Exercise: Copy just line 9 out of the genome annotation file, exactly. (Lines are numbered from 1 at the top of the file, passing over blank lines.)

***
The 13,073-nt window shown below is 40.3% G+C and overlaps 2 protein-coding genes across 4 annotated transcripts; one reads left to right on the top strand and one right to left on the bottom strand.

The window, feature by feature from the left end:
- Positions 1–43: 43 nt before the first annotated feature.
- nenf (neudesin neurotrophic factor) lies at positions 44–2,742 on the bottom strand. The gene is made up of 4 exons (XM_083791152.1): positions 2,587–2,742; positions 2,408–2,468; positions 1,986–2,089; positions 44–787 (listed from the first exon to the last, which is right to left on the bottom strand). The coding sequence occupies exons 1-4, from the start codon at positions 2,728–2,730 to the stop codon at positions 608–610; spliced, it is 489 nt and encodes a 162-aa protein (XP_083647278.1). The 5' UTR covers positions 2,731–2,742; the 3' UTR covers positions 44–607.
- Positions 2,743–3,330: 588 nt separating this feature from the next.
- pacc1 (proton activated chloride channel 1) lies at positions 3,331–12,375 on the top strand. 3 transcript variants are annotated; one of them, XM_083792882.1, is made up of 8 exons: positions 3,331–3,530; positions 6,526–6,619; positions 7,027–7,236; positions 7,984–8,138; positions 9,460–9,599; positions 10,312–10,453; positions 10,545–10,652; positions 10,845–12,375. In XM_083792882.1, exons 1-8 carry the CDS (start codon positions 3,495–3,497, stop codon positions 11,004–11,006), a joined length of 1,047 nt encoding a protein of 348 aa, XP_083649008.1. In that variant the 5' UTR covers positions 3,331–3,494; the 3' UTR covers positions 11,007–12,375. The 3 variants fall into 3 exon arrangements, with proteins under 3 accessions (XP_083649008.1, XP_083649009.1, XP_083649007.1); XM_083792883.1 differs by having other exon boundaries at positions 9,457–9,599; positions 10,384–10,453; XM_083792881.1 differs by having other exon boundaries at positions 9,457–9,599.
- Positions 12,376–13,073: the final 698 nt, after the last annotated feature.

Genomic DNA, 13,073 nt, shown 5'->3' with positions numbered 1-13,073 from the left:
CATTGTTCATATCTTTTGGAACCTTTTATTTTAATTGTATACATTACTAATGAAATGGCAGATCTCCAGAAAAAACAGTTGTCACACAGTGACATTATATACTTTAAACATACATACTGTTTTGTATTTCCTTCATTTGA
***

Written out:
CATTGTTCATATCTTTTGGAACCTTTTATTTTAATTGTATACATTACTAATGAAATGGCAGATCTCCAGAAAAAACAGTTGTCACACAGTGACATTATATACTTTAAACATACATACTGTTTTGTATTTCCTTCATTTGA